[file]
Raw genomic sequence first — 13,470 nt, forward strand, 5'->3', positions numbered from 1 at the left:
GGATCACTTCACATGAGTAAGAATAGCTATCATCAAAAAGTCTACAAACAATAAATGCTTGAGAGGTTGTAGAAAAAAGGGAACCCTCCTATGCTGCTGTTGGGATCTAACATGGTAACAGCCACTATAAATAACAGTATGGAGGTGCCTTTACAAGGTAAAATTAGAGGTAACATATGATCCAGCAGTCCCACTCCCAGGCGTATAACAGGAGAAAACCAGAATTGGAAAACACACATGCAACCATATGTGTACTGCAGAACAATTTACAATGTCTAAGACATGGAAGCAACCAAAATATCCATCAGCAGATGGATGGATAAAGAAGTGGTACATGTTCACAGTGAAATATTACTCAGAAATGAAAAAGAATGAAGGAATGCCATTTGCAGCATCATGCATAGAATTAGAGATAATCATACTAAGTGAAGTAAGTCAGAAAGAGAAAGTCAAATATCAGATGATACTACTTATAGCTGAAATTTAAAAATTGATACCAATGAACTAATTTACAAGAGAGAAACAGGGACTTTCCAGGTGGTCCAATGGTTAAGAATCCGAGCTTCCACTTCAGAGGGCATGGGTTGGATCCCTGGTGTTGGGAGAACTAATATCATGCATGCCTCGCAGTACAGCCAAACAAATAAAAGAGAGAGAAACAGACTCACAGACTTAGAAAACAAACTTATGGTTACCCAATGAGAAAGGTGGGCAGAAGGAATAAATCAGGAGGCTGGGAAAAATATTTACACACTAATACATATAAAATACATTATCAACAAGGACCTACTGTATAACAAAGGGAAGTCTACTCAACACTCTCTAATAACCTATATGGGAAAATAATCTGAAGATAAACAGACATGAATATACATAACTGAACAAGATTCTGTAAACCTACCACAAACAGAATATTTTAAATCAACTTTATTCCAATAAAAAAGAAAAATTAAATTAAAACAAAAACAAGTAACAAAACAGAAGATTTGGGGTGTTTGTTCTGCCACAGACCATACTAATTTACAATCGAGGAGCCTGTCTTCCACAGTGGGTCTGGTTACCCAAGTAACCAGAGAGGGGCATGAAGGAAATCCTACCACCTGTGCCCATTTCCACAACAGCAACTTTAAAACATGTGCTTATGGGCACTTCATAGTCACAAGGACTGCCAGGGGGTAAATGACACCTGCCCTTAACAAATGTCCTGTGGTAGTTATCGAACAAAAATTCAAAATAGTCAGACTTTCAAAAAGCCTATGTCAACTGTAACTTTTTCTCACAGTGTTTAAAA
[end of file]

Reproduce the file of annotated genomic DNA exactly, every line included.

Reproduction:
Raw genomic sequence first — 13,470 nt, forward strand, 5'->3', positions numbered from 1 at the left:
GGATCACTTCACATGAGTAAGAATAGCTATCATCAAAAAGTCTACAAACAATAAATGCTTGAGAGGTTGTAGAAAAAAGGGAACCCTCCTATGCTGCTGTTGGGATCTAACATGGTAACAGCCACTATAAATAACAGTATGGAGGTGCCTTTACAAGGTAAAATTAGAGGTAACATATGATCCAGCAGTCCCACTCCCAGGCGTATAACAGGAGAAAACCAGAATTGGAAAACACACATGCAACCATATGTGTACTGCAGAACAATTTACAATGTCTAAGACATGGAAGCAACCAAAATATCCATCAGCAGATGGATGGATAAAGAAGTGGTACATGTTCACAGTGAAATATTACTCAGAAATGAAAAAGAATGAAGGAATGCCATTTGCAGCATCATGCATAGAATTAGAGATAATCATACTAAGTGAAGTAAGTCAGAAAGAGAAAGTCAAATATCAGATGATACTACTTATAGCTGAAATTTAAAAATTGATACCAATGAACTAATTTACAAGAGAGAAACAGGGACTTTCCAGGTGGTCCAATGGTTAAGAATCCGAGCTTCCACTTCAGAGGGCATGGGTTGGATCCCTGGTGTTGGGAGAACTAATATCATGCATGCCTCGCAGTACAGCCAAACAAATAAAAGAGAGAGAAACAGACTCACAGACTTAGAAAACAAACTTATGGTTACCCAATGAGAAAGGTGGGCAGAAGGAATAAATCAGGAGGCTGGGAAAAATATTTACACACTAATACATATAAAATACATTATCAACAAGGACCTACTGTATAACAAAGGGAAGTCTACTCAACACTCTCTAATAACCTATATGGGAAAATAATCTGAAGATAAACAGACATGAATATACATAACTGAACAAGATTCTGTAAACCTACCACAAACAGAATATTTTAAATCAACTTTATTCCAATAAAAAAGAAAAATTAAATTAAAACAAAAACAAGTAACAAAACAGAAGATTTGGGGTGTTTGTTCTGCCACAGACCATACTAATTTACAATCGAGGAGCCTGTCTTCCACAGTGGGTCTGGTTACCCAAGTAACCAGAGAGGGGCATGAAGGAAATCCTACCACCTGTGCCCATTTCCACAACAGCAACTTTAAAACATGTGCTTATGGGCACTTCATAGTCACAAGGACTGCCAGGGGGTAAATGACACCTGCCCTTAACAAATGTCCTGTGGTAGTTATCGAACAAAAATTCAAAATAGTCAGACTTTCAAAAAGCCTATGTCAACTGTAACTTTTTCTCACAGTGTTTAAAA